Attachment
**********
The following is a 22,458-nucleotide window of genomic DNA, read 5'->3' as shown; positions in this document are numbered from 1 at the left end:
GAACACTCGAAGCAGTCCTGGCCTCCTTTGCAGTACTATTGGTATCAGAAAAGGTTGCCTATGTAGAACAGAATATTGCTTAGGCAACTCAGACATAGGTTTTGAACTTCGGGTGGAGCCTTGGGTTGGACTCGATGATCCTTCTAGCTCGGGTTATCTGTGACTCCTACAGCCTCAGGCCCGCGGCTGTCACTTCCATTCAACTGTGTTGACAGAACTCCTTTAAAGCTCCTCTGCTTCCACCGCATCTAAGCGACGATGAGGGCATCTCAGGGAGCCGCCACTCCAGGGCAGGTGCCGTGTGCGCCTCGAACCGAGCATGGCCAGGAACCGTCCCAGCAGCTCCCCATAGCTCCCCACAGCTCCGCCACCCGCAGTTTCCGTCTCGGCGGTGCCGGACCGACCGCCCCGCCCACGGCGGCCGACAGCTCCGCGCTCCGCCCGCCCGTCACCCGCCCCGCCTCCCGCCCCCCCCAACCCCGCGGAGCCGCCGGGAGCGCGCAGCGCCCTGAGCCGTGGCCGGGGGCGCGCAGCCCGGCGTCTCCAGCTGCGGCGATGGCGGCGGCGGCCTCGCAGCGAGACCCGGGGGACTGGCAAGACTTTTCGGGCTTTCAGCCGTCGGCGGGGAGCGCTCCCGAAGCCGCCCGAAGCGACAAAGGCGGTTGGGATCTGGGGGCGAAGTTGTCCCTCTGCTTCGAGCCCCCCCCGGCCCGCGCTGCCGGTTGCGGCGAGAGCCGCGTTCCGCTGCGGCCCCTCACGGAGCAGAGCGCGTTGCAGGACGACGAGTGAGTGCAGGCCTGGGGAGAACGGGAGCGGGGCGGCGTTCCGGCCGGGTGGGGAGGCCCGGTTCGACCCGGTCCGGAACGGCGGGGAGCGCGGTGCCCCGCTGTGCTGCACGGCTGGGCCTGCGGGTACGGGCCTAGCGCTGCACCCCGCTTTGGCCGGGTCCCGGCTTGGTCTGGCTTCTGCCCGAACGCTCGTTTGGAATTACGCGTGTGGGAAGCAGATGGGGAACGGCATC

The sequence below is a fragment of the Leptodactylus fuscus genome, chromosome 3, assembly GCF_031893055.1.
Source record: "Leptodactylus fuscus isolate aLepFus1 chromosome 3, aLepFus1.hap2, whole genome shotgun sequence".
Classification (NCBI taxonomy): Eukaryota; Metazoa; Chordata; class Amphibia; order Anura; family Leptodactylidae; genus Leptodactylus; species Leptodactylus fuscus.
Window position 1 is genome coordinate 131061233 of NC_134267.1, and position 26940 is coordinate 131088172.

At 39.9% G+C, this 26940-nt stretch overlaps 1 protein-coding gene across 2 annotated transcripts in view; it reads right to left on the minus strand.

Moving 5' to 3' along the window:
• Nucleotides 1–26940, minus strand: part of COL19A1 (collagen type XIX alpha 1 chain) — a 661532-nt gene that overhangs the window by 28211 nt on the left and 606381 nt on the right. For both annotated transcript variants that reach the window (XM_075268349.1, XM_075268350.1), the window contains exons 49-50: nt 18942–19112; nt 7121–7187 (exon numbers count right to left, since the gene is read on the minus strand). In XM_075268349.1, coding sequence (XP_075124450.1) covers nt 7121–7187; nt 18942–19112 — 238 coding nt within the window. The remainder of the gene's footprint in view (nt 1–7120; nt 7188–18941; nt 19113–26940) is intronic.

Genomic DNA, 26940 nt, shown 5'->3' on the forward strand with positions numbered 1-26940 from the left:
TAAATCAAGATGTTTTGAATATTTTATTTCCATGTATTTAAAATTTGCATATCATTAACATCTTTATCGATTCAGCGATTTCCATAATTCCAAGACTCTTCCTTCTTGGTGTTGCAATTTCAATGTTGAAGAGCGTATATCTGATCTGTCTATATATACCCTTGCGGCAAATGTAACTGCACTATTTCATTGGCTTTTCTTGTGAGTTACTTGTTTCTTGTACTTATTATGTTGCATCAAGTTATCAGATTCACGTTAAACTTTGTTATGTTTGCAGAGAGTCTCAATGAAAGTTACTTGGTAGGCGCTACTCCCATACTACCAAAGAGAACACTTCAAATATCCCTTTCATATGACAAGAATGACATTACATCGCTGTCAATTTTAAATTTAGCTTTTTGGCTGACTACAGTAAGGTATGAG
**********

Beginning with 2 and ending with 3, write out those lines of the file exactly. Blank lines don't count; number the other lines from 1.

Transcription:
GAACACTCGAAGCAGTCCTGGCCTCCTTTGCAGTACTATTGGTATCAGAAAAGGTTGCCTATGTAGAACAGAATATTGCTTAGGCAACTCAGACATAGGTTTTGAACTTCGGGTGGAGCCTTGGGTTGGACTCGATGATCCTTCTAGCTCGGGTTATCTGTGACTCCTACAGCCTCAGGCCCGCGGCTGTCACTTCCATTCAACTGTGTTGACAGAACTCCTTTAAAGCTCCTCTGCTTCCACCGCATCTAAGCGACGATGAGGGCATCTCAGGGAGCCGCCACTCCAGGGCAGGTGCCGTGTGCGCCTCGAACCGAGCATGGCCAGGAACCGTCCCAGCAGCTCCCCATAGCTCCCCACAGCTCCGCCACCCGCAGTTTCCGTCTCGGCGGTGCCGGACCGACCGCCCCGCCCACGGCGGCCGACAGCTCCGCGCTCCGCCCGCCCGTCACCCGCCCCGCCTCCCGCCCCCCCCAACCCCGCGGAGCCGCCGGGAGCGCGCAGCGCCCTGAGCCGTGGCCGGGGGCGCGCAGCCCGGCGTCTCCAGCTGCGGCGATGGCGGCGGCGGCCTCGCAGCGAGACCCGGGGGACTGGCAAGACTTTTCGGGCTTTCAGCCGTCGGCGGGGAGCGCTCCCGAAGCCGCCCGAAGCGACAAAGGCGGTTGGGATCTGGGGGCGAAGTTGTCCCTCTGCTTCGAGCCCCCCCCGGCCCGCGCTGCCGGTTGCGGCGAGAGCCGCGTTCCGCTGCGGCCCCTCACGGAGCAGAGCGCGTTGCAGGACGACGAGTGAGTGCAGGCCTGGGGAGAACGGGAGCGGGGCGGCGTTCCGGCCGGGTGGGGAGGCCCGGTTCGACCCGGTCCGGAACGGCGGGGAGCGCGGTGCCCCGCTGTGCTGCACGGCTGGGCCTGCGGGTACGGGCCTAGCGCTGCACCCCGCTTTGGCCGGGTCCCGGCTTGGTCTGGCTTCTGCCCGAACGCTCGTTTGGAATTACGCGTGTGGGAAGCAGATGGGGAACGGCATC

The sequence below is a fragment of the Leptodactylus fuscus genome, chromosome 3, assembly GCF_031893055.1.